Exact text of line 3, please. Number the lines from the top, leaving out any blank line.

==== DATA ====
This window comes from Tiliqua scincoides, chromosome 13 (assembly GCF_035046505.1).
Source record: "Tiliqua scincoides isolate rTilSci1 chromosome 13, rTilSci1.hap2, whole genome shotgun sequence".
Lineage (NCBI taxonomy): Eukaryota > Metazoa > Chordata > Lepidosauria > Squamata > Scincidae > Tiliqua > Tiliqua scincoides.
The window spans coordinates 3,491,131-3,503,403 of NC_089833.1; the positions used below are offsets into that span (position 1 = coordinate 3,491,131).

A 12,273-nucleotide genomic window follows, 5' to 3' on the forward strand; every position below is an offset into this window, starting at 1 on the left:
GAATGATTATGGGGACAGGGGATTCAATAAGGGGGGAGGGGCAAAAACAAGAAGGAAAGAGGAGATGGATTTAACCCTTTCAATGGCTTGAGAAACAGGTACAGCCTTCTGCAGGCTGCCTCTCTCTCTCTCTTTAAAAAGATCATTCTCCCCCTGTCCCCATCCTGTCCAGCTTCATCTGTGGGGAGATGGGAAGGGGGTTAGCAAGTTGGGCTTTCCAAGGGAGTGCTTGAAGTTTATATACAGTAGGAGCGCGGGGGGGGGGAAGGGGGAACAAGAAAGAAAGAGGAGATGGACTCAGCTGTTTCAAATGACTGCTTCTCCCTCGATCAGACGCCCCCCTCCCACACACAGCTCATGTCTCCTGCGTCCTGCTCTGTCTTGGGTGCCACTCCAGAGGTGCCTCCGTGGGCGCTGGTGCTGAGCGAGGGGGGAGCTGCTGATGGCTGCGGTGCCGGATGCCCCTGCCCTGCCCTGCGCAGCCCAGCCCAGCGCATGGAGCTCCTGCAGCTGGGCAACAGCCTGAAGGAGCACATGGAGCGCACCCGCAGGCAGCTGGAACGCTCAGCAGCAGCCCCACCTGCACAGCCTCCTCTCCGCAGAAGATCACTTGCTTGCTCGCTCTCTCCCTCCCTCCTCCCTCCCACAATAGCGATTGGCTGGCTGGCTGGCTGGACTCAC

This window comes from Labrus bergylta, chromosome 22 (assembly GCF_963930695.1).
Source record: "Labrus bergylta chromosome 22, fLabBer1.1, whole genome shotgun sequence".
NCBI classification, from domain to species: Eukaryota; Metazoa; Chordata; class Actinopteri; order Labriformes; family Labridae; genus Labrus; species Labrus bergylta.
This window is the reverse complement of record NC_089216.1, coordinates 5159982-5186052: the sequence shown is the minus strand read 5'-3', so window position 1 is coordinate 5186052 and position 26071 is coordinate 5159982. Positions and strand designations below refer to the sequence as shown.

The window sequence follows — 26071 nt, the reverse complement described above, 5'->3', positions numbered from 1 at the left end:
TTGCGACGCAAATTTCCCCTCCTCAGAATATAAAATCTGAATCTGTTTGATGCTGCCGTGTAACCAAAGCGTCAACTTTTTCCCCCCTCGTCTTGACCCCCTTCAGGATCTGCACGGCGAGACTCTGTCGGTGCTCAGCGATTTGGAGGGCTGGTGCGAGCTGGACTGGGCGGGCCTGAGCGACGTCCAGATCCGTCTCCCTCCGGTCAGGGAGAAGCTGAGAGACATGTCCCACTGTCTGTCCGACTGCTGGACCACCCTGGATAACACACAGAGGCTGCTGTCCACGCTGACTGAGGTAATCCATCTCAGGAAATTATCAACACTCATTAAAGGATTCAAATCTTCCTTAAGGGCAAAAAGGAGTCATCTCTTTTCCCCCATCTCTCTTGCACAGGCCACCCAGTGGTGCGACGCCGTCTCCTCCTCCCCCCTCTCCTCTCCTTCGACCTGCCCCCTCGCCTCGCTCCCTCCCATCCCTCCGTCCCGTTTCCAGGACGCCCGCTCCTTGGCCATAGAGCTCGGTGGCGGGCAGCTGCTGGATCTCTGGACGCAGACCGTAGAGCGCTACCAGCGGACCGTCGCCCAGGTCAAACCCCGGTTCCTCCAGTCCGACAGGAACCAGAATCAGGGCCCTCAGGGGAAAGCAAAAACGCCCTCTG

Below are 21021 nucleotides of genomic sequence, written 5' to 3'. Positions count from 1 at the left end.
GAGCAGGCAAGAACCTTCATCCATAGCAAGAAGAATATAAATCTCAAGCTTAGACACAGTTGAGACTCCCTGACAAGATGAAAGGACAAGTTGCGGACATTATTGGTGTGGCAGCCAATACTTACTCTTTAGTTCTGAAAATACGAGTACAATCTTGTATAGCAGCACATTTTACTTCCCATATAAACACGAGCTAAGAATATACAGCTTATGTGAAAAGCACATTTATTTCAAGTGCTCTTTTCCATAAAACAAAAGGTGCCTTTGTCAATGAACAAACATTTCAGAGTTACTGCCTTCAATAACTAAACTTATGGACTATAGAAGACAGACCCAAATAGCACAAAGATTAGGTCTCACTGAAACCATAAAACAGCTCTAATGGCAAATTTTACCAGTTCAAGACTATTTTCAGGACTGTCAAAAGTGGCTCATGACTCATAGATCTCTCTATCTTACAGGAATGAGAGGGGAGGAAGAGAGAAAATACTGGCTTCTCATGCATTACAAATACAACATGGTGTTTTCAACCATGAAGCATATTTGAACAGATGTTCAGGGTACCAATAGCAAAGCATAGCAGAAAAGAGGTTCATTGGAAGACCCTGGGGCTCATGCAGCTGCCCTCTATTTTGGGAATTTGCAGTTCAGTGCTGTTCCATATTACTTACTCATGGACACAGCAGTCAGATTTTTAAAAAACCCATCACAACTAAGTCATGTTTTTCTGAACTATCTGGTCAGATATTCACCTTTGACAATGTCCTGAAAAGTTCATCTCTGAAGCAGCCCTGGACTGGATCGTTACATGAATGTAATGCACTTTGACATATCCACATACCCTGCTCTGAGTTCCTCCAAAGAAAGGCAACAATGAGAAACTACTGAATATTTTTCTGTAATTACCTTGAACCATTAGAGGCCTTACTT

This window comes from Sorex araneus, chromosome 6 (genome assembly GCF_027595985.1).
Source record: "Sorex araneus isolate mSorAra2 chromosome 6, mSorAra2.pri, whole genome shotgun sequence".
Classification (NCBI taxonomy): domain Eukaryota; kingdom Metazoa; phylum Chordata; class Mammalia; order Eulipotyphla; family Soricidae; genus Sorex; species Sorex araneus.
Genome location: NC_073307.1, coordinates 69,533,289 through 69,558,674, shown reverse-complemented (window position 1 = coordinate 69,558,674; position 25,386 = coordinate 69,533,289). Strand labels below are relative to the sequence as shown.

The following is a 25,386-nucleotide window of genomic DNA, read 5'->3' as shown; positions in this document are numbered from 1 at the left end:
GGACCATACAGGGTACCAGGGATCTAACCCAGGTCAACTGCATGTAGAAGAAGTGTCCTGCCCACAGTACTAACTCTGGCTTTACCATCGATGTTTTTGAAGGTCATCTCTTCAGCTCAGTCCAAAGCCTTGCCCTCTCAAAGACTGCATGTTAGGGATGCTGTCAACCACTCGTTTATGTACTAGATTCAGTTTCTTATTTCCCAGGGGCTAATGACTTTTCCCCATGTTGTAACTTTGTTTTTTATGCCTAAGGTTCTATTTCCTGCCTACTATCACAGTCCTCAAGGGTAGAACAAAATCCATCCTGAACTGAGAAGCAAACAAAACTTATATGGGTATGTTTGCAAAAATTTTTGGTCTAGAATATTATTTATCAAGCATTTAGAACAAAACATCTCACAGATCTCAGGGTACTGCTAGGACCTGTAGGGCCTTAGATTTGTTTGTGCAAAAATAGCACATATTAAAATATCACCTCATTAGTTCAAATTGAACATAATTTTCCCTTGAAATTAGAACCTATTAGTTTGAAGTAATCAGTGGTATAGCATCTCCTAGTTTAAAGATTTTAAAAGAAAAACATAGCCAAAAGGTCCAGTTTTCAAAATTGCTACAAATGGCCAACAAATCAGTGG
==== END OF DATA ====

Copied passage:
Lineage (NCBI taxonomy): Eukaryota > Metazoa > Chordata > Lepidosauria > Squamata > Scincidae > Tiliqua > Tiliqua scincoides.